What if They Gave a War of the Worlds and Nobody Came?
October 30, 2013
The Morning Heresy is your daily digest of news and links relevant to the secular and skeptic communities.
Meanwhile, an atheist in Egypt is reportedly under investigation for starting a Facebook atheism group.
CFI legal director Nick Little is quoted in this Reuters piece on Internet psychic scammers.
Michael Schulson thinks we in the reality-based community are doing ourselves a disservice by aggressively debunking climate change deniers:
[C]limate change denial is a sociological phenomenon, not a strictly scientific one, and its most effective response may be found less in scientific attack, and more in the realm of sociology, psychology, and, yes, religion.
You know how Orson Welles' War of the Worlds broadcast, 75 years ago today, set off a nationwide panic? Well, what if they gave a war and nobody came?
The Air Force Academy won't require cadets to swear anything to a deity, and of course this is deeply upsetting to Real Americans.
Suzan Johnson Cook, recently-resigned U.S. ambassador for international religious freedom, says she quit to make more money.
At the On Campus blog, Amanda Supak of the University of Wisconsin Atheists, Humanists, & Agnostics on why her group invited people to stone them. Not the face!
Harriet Hall reviews Paul Offit's Do You Believe in Magic? for Skeptical Inquirer.
Berlin shoemakers open a Kickstarter to make baby booties "dedicated to the only supreme beings [babies] believe in; Mummies, Daddies and Boobies."
New Point of Inquiry co-host Lindsay Beyerstein checks the recent media hype over "krokodil," a cut-rate heroin substitute.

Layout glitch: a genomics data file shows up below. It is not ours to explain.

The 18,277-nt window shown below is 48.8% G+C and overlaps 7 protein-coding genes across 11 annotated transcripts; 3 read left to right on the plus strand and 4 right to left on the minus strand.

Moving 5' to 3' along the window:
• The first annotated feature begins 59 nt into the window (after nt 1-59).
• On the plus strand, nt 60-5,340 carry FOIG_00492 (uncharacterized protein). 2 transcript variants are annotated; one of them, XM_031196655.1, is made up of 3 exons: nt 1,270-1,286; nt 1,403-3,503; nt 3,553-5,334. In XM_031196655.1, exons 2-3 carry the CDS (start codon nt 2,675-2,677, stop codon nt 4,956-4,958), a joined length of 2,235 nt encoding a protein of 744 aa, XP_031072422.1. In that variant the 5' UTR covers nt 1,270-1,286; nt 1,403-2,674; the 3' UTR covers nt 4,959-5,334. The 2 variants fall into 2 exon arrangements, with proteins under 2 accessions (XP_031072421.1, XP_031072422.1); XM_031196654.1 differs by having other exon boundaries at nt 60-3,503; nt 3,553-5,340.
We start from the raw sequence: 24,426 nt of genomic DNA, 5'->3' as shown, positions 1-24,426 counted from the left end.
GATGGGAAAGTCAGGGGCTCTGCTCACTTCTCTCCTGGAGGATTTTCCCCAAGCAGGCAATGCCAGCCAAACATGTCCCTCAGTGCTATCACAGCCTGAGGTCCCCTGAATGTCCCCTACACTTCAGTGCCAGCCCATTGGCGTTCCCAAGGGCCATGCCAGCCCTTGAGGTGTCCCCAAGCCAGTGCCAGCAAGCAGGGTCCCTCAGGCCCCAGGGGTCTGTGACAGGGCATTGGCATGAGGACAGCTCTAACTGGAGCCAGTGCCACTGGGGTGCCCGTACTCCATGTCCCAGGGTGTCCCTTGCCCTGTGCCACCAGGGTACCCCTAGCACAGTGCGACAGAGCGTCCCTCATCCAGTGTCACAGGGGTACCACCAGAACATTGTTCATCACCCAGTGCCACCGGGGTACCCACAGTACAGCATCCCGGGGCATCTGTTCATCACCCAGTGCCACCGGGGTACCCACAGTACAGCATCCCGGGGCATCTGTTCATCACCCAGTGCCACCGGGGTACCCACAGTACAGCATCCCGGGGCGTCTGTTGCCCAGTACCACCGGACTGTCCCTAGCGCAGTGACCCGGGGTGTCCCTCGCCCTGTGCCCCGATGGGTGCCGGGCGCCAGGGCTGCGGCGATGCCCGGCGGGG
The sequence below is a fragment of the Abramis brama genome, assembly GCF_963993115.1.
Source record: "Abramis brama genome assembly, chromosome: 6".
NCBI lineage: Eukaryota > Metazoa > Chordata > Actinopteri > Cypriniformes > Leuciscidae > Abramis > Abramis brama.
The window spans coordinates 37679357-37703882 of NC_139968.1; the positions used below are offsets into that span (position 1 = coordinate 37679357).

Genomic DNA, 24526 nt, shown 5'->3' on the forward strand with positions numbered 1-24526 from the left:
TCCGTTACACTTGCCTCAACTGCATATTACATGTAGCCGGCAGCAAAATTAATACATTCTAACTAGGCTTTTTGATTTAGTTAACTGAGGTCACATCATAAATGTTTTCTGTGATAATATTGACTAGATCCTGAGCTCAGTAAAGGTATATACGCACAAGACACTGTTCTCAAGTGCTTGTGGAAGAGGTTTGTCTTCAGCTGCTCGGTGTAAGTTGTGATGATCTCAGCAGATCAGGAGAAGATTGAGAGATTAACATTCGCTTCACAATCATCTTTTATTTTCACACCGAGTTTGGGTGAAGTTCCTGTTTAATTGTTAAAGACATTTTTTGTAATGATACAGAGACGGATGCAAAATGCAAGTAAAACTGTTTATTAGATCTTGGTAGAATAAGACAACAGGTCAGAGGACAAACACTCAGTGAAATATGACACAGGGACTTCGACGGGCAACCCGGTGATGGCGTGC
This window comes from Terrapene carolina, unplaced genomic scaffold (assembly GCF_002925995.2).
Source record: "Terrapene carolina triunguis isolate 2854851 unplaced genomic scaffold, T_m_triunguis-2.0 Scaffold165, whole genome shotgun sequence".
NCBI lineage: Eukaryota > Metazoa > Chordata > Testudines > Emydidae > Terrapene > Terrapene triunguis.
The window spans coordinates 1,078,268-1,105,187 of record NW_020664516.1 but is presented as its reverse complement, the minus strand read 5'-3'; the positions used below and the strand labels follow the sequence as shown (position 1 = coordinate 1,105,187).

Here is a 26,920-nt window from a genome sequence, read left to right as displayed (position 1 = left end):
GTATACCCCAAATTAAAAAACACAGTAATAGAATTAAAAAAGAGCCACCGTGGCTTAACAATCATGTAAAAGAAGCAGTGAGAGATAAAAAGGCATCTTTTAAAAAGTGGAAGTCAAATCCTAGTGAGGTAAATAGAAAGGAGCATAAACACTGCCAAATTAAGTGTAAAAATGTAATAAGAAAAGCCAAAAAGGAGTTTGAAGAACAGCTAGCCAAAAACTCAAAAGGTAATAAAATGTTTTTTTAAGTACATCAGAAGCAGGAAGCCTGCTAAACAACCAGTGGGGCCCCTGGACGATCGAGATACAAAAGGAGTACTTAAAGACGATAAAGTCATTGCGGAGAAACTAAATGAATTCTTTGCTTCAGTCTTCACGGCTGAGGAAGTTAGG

Speaking of media hype, Dan Lewis allays one big fear at Halloween:
For nearly 30 years, University of Delaware sociologist Joel Best has been investigating allegations of strangers poisoning kids’ Halloween candy. As of this writing, he hasn’t identified a single confirmed example of a stranger murdering a child in this fashion.
Emily Suzanne Clark reviews a talk by Leigh Schmidt on public atheism in American history.
Quote of the Day
Daniel D'Addario at Salon wonders why the hell Americans are listening to people like Jenny McCarthy and Suzanne Somers when it comes to health and medicine:
These actresses’ work lies at the intersection of two uniquely American desires: the love of celebrity and the distrust of academic authority. The reflexive distrust of orthodoxy . . . has been a part of American life since snake-oil wagons rambled through towns. Americans know better than the medical establishment — no wonder TV’s Dr. Oz, with his throw-everything-at-the-wall approach to treatment, is so popular, or why visualizing wealth is a popular thought system despite no non-anecdotal proof it works, or why it’s so easy for some minds to leap to “death panels” when imagining a nationalized healthcare system.
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